Nostalgia and Rejuvenation in Time of Crisis in George Orwell’s Coming Up for Air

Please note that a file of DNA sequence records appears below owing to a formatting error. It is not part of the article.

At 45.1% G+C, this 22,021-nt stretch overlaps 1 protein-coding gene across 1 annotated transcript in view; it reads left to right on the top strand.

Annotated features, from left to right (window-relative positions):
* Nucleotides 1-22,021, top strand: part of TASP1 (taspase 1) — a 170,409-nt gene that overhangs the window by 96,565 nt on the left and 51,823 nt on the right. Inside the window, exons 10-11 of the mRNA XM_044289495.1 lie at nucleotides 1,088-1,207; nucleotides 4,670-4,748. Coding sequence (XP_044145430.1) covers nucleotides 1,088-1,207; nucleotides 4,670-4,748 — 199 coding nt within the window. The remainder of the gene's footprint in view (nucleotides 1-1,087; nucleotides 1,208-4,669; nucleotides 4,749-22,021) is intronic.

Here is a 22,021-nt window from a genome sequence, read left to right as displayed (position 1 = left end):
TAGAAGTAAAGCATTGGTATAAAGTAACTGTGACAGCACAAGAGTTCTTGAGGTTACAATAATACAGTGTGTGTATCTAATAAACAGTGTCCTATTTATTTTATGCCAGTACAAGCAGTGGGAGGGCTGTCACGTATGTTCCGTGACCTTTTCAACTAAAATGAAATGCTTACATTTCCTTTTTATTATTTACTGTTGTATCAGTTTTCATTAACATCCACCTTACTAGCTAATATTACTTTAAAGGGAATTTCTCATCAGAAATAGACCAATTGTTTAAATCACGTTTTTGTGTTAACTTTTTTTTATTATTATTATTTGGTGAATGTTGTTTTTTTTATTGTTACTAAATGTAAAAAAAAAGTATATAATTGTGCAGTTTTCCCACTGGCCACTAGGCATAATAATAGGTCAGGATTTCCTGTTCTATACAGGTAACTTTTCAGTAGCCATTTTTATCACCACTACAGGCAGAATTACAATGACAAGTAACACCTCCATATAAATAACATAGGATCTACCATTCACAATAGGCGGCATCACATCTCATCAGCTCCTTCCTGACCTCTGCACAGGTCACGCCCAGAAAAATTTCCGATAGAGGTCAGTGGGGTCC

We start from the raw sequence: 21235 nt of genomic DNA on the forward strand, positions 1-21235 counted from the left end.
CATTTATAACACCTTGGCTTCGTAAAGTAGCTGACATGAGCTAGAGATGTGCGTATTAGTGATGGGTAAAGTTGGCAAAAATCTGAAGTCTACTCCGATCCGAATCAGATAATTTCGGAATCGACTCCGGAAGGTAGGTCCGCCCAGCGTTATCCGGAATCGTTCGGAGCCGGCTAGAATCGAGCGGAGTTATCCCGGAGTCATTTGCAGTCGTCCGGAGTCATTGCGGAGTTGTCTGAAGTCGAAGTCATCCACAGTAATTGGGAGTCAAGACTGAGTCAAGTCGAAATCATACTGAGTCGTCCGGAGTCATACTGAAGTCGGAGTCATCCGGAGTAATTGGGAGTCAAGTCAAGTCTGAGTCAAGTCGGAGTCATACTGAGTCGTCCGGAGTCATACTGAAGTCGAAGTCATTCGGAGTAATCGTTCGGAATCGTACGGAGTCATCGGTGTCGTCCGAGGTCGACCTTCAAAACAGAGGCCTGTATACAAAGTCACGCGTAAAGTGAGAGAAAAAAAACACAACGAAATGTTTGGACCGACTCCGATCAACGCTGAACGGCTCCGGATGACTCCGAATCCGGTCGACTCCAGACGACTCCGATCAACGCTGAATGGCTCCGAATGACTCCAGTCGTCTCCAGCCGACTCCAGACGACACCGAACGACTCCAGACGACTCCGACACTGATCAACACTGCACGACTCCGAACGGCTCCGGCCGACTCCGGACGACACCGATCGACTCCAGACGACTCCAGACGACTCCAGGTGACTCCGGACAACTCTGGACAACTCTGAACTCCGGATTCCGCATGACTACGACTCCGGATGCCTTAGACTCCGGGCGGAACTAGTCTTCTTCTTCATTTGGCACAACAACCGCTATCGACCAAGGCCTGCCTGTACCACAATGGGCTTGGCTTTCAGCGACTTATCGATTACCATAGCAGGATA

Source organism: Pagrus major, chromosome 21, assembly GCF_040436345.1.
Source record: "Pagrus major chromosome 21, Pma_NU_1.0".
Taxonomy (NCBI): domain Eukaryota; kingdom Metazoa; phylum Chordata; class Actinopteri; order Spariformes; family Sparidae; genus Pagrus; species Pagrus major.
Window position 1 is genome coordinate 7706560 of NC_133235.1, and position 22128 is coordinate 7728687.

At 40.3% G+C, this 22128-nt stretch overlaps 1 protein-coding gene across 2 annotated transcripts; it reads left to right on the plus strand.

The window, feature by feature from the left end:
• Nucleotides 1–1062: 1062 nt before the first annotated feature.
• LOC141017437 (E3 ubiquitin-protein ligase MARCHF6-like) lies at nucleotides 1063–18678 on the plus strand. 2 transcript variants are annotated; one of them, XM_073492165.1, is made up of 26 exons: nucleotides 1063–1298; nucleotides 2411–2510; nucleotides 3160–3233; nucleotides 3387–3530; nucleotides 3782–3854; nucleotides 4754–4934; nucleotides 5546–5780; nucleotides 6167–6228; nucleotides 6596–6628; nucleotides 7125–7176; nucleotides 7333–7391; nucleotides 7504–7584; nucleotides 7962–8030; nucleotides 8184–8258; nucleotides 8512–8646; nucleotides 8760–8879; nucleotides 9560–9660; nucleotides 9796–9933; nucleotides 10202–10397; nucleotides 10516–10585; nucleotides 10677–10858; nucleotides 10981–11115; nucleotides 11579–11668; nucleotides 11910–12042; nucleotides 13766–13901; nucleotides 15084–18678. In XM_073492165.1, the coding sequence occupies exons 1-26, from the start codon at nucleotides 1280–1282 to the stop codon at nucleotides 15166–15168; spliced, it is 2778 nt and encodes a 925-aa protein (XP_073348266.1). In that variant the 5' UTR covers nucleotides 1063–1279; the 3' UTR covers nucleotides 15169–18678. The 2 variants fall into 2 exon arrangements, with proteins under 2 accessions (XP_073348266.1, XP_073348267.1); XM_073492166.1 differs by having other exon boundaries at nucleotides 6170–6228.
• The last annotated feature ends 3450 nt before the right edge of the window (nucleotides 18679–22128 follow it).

This paper is mainly intended to shed some critical and analytical lights on George Orwell’s fourth novel Coming up for Air (1939). Basically, the paper attempts to respond to certain questions concerning the nature of this novel, the most important of which are the following: is Orwell trying to reflect a personal, a public, or (perhaps on a larger scale) a national issue? In other words, is he privately voicing the concerns of his soul, or is he just trying to comment on and criticize the dire impact of wars on the life of mankind? The paper is roughly divided into three parts. The first introductory part tackles Orwell as a modern novelist and briefly traces the features of his writings. The second part examines his Coming Up for Air in terms of the im/possibility of achieving rejuvenation on the side of the novel’s main character, George Bowling, through exploring certain personal and cultural issues featuring the man’s life and examining the invisible link between war, as a global phenomenon, and nostalgia, as a private one, as shown in Orwell’s novel. The discussion of the novel ends up with a conclusion as the final part of the study.
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